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ERIC Number: ED352368
Record Type: Non-Journal
Publication Date: 1992
Pages: 12
Abstractor: N/A
Reference Count: N/A
The Revised SAT's and the ACT's--Are They Really Different?
McManus, Barbara Luger
This paper discusses whether or not revisions of the Scholastic Aptitude Test (SAT) and the American College Test (ACT) have created such significant differences between the two tests that a student could conceivably score significantly higher on one than the other. The SAT has been revised to meet the needs of an increasingly diverse student population, and the changes will take effect in 1994. The ACT underwent significant revisions in 1989 and has been renamed the Enhanced ACT Assessment. The SAT is defined as an aptitude test that purports to measure a student's ability to learn. The Enhanced ACT Assessment remains a curriculum-based test that measures academic development in English, mathematics, reading, and science reasoning. Each test claims to be an accurate assessment of student capacity for college-level work. A majority of colleges and universities accept either the SAT or the ACT scores. A review of the characteristics of both tests suggests that a student who is a divergent thinker, an underachiever, a member of a minority group, from a mediocre high school, or good in mathematics could do better on the SAT. A student with a good educational background, good grades in high school, or a weakness in mathematics might choose to take the ACT or both tests. (SLD)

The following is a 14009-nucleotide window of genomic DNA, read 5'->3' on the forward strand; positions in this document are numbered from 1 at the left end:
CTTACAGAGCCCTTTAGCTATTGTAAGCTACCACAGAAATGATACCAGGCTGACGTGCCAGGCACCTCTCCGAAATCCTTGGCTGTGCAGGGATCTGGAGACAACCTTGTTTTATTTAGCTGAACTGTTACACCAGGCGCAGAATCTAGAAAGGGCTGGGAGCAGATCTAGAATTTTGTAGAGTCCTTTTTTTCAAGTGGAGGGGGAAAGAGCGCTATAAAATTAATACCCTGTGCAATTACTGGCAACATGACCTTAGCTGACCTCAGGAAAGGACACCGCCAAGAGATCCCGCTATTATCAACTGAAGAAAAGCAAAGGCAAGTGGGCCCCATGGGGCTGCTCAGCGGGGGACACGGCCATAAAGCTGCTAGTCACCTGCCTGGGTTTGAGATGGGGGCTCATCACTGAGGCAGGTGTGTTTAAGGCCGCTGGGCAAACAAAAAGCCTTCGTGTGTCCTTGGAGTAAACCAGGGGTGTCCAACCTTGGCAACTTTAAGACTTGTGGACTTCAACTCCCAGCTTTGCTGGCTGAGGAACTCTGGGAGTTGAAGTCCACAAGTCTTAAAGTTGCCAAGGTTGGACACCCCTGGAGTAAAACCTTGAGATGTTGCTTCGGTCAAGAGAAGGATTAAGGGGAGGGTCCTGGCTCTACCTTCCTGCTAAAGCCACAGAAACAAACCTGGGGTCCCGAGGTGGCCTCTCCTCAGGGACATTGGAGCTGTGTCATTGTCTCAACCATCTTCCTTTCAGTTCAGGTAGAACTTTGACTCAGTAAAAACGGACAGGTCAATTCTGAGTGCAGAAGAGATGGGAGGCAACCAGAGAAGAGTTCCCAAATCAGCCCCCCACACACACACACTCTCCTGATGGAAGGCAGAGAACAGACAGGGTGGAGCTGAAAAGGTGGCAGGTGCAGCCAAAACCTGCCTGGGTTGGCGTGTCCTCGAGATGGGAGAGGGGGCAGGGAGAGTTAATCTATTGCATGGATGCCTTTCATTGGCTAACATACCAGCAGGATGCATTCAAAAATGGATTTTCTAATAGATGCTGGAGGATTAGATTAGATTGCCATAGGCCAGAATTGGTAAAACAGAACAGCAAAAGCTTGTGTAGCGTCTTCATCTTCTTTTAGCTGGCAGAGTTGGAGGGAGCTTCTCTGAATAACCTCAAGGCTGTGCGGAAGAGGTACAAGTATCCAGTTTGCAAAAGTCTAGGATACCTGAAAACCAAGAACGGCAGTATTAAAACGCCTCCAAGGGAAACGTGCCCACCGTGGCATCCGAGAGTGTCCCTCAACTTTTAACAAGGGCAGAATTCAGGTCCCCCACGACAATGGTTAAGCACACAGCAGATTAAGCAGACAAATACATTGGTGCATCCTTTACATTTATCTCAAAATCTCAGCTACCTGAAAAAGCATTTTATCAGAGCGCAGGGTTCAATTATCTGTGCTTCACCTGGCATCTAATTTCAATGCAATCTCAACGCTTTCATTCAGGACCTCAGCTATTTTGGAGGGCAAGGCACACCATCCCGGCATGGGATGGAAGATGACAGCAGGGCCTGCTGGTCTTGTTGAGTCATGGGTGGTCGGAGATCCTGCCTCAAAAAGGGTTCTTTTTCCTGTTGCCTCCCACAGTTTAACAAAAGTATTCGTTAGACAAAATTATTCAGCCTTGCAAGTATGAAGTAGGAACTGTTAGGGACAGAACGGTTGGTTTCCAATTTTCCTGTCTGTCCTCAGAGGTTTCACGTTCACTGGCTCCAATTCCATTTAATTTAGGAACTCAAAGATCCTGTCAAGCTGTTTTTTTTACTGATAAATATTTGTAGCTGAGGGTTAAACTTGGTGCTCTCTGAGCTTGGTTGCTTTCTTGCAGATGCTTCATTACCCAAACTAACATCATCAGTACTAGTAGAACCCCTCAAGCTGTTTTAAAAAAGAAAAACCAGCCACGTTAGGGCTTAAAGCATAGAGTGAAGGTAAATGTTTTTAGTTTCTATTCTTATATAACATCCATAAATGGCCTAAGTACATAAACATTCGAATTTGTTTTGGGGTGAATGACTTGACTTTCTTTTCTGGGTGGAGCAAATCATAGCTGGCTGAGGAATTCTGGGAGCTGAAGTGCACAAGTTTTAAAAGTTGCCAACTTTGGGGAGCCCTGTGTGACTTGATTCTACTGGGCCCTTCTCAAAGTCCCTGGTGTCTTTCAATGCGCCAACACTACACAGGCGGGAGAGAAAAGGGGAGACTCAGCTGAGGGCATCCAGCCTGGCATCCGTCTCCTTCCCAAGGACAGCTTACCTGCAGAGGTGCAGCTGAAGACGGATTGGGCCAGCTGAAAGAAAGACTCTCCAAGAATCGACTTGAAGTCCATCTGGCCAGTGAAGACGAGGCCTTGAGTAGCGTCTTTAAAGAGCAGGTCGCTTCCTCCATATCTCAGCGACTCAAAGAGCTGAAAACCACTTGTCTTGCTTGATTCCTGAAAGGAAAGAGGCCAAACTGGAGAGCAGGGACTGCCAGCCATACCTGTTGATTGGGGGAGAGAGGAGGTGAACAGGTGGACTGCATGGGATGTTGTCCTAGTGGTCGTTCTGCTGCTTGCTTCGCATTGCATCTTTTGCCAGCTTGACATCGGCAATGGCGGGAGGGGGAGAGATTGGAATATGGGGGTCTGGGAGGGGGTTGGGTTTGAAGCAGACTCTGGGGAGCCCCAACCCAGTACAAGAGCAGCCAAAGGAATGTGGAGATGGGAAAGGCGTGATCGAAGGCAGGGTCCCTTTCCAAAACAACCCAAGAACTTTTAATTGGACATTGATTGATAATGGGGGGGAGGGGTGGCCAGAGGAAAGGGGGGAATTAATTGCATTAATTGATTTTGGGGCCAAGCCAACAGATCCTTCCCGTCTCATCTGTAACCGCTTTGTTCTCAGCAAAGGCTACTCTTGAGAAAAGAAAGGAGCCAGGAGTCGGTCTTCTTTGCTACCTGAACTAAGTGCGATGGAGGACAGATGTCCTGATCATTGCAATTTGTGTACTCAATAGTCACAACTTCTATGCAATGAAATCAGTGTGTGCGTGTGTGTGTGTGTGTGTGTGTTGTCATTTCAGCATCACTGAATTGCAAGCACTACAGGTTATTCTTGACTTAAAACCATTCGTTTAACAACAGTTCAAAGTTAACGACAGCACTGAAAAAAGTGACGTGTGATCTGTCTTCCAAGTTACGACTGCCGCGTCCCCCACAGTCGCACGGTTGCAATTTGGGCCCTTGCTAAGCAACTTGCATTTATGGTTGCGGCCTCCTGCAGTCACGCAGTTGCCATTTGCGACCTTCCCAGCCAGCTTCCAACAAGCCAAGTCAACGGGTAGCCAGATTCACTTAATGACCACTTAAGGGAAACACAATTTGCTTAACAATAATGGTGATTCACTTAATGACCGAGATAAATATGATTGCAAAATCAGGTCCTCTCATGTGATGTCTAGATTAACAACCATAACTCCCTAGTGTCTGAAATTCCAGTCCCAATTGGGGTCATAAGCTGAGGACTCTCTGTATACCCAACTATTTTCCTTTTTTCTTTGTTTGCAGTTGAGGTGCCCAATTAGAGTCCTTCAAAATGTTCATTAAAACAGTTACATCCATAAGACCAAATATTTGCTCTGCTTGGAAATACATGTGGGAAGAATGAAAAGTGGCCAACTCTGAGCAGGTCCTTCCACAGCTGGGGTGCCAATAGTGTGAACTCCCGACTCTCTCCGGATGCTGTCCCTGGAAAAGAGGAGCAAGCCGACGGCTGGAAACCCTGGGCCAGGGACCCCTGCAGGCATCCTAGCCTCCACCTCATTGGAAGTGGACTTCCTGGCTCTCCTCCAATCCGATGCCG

Publication Type: Opinion Papers; Reports - Evaluative
Education Level: N/A
Audience: N/A
Language: English
Sponsor: N/A
Authoring Institution: N/A
Identifiers - Assessments and Surveys: SAT (College Admission Test)